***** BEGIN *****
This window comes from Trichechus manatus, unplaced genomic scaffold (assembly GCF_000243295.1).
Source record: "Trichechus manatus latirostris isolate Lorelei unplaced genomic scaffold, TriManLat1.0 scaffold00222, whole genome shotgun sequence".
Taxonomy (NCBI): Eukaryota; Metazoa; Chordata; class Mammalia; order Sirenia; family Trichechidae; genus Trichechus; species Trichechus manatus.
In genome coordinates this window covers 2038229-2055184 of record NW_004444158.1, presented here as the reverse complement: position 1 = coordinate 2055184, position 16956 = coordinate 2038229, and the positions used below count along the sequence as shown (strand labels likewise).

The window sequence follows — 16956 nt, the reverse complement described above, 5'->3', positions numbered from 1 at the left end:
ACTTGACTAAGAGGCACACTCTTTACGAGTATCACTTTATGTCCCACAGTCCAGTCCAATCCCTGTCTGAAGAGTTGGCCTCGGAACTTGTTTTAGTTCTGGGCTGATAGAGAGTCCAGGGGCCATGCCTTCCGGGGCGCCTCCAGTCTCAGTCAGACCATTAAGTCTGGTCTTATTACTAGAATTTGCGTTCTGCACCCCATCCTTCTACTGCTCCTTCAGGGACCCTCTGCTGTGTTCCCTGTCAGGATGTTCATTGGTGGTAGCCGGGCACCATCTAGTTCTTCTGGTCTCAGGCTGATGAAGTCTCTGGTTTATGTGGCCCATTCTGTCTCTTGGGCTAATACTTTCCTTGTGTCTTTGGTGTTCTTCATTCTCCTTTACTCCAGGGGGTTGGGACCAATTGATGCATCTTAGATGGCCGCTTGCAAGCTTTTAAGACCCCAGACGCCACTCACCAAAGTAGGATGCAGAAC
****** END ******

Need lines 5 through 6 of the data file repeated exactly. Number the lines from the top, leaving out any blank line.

The window sequence follows — 16956 nt, the reverse complement described above, 5'->3', positions numbered from 1 at the left end:
ACTTGACTAAGAGGCACACTCTTTACGAGTATCACTTTATGTCCCACAGTCCAGTCCAATCCCTGTCTGAAGAGTTGGCCTCGGAACTTGTTTTAGTTCTGGGCTGATAGAGAGTCCAGGGGCCATGCCTTCCGGGGCGCCTCCAGTCTCAGTCAGACCATTAAGTCTGGTCTTATTACTAGAATTTGCGTTCTGCACCCCATCCTTCTACTGCTCCTTCAGGGACCCTCTGCTGTGTTCCCTGTCAGGATGTTCATTGGTGGTAGCCGGGCACCATCTAGTTCTTCTGGTCTCAGGCTGATGAAGTCTCTGGTTTATGTGGCCCATTCTGTCTCTTGGGCTAATACTTTCCTTGTGTCTTTGGTGTTCTTCATTCTCCTTTACTCCAGGGGGTTGGGACCAATTGATGCATCTTAGATGGCCGCTTGCAAGCTTTTAAGACCCCAGACGCCACTCACCAAAGTAGGATGCAGAAC